Wednesday, December 5, 2012

Something that Grace Says

I’ve loved reading from the moment I learned how.  I’m often reading as many as five different books at a time, transitioning between them as my moods and needs change.  And then, sometimes, I get so “into” a good book that it gets my complete attention and all the others are temporarily put on hold while I finish it.

I’m reading one of those right now.  It’s called “The House at Riverton” by Kate Morton.  For all of you Downton Abbey addicts, this story might just tide you over as you await the next season (which, for many of you, is coming in January and for me, will be much longer).

The main character is an old woman named Grace, who served as a lady’s maid at a big house when she was young.  Grace has spunk and an independent attitude that reminds me of my grandma (yes, that’s you, GG--ILYTM). 

I could go on and on about this book, but you will enjoy the story immensely more if you just buy and read it yourself.

Instead, there is one short excerpt that I want to share and reflect on...  Grace is talking about how wars fool us into thinking that history has clear turning points--milestones that we can pin into place.  People say things like, “Before WW2, life was like this...”  “After the war, things were different....”  If Grace was a real person and I was chatting with her, I would point out that many events--not just wars--have that effect: 9/11, the fall of Osama Bin Laden, the iPhone...

Then, she says:
True history, the past, is not like that.  It isn’t flat or linear.  It has no outline.  It is slippery, like liquid; infinite and unknowable, like space.  And it is changeable: just when you think you see a pattern, perspective shifts, an alternative version if proffered, a long-forgotten memory resurfaces...
In real life, turning points are sneaky. They pass by unlabeled and unheeded.  Opportunities are missed, catastrophes unwittingly celebrated.  Turning points are only uncovered later, by historians who seek to bring order to a lifetime of tangled moments.

I’ve read and re-read those paragraphs over and over...

I think I agree.

Real life turning points ARE sneaky.  There are some you see coming--you think they’re going to be the ones that change everything for you: a graduation, a job, a baby, retirement.  Others blindside you with no warning, like getting fired or the sudden loss of a loved one.  But maybe we can’t accurately label the milestones of our lives until we’re much older and we have some distance from those events... Maybe it’s impossible to label them when we’re in the midst of them.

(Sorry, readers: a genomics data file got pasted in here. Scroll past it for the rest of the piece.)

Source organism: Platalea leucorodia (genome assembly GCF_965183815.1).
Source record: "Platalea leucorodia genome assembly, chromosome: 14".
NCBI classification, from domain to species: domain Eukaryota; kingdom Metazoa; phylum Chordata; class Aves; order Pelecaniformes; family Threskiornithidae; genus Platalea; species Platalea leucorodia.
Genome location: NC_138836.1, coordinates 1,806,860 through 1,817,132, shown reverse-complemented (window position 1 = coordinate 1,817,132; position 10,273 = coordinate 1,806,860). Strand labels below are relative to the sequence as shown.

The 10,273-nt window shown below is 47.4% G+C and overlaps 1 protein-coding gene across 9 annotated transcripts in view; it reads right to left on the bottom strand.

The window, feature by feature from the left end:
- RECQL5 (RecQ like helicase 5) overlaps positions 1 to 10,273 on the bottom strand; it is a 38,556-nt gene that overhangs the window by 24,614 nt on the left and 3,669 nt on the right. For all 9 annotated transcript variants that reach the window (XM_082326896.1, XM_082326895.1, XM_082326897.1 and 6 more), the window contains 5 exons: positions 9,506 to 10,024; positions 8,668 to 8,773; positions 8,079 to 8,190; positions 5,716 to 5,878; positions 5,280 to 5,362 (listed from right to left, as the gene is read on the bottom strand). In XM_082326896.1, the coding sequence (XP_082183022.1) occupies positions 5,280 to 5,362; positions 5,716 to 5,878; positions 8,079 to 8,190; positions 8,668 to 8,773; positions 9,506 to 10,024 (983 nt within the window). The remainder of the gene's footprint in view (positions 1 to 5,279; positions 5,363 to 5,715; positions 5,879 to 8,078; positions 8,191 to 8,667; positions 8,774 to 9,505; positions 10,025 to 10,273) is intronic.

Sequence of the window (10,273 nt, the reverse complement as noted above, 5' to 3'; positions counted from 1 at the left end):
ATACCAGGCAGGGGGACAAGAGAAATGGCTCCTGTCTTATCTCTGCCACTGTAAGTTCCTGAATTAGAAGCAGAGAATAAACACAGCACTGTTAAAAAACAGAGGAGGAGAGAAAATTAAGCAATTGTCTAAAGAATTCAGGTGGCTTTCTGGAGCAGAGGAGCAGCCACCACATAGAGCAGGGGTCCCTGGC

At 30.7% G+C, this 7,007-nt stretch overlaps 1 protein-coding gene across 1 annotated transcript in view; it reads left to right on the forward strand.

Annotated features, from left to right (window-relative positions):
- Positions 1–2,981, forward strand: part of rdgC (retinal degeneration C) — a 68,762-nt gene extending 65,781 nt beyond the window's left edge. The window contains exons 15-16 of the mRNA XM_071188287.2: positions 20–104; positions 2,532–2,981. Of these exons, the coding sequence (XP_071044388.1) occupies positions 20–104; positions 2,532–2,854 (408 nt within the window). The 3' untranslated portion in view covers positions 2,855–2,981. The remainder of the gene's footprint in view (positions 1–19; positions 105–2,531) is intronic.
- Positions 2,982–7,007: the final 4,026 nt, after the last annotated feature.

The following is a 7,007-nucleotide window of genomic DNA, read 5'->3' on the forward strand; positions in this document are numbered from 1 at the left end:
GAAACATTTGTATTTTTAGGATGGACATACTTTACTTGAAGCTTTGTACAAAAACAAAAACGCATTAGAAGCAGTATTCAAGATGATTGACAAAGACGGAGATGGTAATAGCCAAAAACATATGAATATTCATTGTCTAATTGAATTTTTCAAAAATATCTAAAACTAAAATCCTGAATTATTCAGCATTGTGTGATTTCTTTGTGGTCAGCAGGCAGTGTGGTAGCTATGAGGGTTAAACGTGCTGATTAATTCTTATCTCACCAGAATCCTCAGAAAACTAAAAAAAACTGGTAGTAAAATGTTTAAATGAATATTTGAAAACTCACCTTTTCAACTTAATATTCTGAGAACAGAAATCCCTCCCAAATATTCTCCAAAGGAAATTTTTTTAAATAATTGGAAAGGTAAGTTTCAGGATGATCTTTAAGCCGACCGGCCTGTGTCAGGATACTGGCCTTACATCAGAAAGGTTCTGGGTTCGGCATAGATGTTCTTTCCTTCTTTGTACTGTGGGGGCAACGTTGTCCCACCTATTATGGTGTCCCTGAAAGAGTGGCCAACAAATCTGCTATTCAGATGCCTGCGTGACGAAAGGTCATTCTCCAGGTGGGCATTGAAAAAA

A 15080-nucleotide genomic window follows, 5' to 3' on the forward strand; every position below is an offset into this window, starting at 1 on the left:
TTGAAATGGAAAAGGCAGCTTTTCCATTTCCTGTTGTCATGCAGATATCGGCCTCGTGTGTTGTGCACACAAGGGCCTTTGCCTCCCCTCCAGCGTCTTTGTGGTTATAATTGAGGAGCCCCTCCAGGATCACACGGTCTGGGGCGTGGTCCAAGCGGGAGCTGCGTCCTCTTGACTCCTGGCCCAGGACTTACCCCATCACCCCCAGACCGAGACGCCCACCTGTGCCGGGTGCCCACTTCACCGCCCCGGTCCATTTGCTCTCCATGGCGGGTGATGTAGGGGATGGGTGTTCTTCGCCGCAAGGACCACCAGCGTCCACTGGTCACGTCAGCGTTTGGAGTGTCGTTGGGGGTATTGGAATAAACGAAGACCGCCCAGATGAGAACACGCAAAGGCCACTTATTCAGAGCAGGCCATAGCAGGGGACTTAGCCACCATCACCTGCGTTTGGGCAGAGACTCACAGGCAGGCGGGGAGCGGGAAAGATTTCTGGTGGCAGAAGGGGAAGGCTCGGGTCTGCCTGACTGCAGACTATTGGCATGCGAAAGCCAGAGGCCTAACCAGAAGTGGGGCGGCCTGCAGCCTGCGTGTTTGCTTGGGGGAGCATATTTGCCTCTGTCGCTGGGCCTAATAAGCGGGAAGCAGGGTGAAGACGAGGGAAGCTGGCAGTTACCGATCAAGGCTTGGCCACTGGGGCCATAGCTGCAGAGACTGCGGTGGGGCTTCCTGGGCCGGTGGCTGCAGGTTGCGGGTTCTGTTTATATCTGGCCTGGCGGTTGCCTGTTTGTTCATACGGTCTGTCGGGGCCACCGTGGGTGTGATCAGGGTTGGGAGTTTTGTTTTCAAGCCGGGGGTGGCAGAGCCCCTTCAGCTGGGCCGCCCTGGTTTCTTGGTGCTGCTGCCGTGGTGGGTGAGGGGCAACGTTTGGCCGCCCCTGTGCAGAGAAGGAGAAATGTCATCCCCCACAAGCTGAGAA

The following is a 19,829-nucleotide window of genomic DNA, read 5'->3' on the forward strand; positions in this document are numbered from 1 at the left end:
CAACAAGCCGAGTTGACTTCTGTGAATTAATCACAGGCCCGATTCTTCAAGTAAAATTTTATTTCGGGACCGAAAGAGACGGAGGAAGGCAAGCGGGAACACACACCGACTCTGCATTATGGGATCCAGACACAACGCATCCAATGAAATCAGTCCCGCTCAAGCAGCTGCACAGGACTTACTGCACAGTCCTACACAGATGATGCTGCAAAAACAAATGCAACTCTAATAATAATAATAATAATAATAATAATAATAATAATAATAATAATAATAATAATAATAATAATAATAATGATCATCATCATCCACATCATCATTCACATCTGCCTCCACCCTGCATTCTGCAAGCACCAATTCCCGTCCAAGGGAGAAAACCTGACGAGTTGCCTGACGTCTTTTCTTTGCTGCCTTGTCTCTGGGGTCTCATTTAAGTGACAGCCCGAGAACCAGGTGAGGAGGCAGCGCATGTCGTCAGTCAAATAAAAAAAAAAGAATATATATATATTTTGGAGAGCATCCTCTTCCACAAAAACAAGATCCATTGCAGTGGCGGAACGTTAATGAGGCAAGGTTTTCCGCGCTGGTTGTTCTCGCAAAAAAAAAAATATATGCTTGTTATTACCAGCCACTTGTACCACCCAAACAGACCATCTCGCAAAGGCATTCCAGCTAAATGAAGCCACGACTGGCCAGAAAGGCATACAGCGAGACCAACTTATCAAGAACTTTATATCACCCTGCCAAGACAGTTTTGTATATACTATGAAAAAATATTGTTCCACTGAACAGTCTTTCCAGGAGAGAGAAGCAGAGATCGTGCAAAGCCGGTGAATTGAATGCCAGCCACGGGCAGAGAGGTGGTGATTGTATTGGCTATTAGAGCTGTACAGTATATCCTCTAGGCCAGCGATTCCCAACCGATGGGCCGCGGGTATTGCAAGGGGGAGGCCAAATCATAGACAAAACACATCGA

I wonder how I’ll classify this time I’ve spent in Haiti when I’m 92?  

I can tell you how I’m feeling day to day.  I can blog about the struggles.  I can describe the suffering, poverty and heartache I’m witnessing.  I can relate the joys and small victories (sometimes they seem ever so teensy). I can even share the sting of the lessons I’m learning--the chiseling God’s doing on my heart and soul.

But I can’t see from where I am the bigger picture--the wider imprint Haiti is leaving on the story of my life.  

How is it changing me forever?  What will never be the same for my family?  How is He going to use every bit of all of this to accomplish His will?  Where will I go from here?

Maybe you’re living through a turning point yourself right now.  Maybe you’re asking some of these questions, too...

Or, maybe this is all too deep for you because you’ve got cards to get in the mail, a Christmas shopping list that keeps growing longer, and cookies in the oven...

It’s getting late and I know I’m tired.  So, for now, I’ll try to quiet my brain and stop the swirl of questions and ponderings.  Maybe I’ve got enough energy left for another chapter or two with Grace.

Proverbs 3:5 “Trust in the Lord with all your heart and lean not on your own understanding.”

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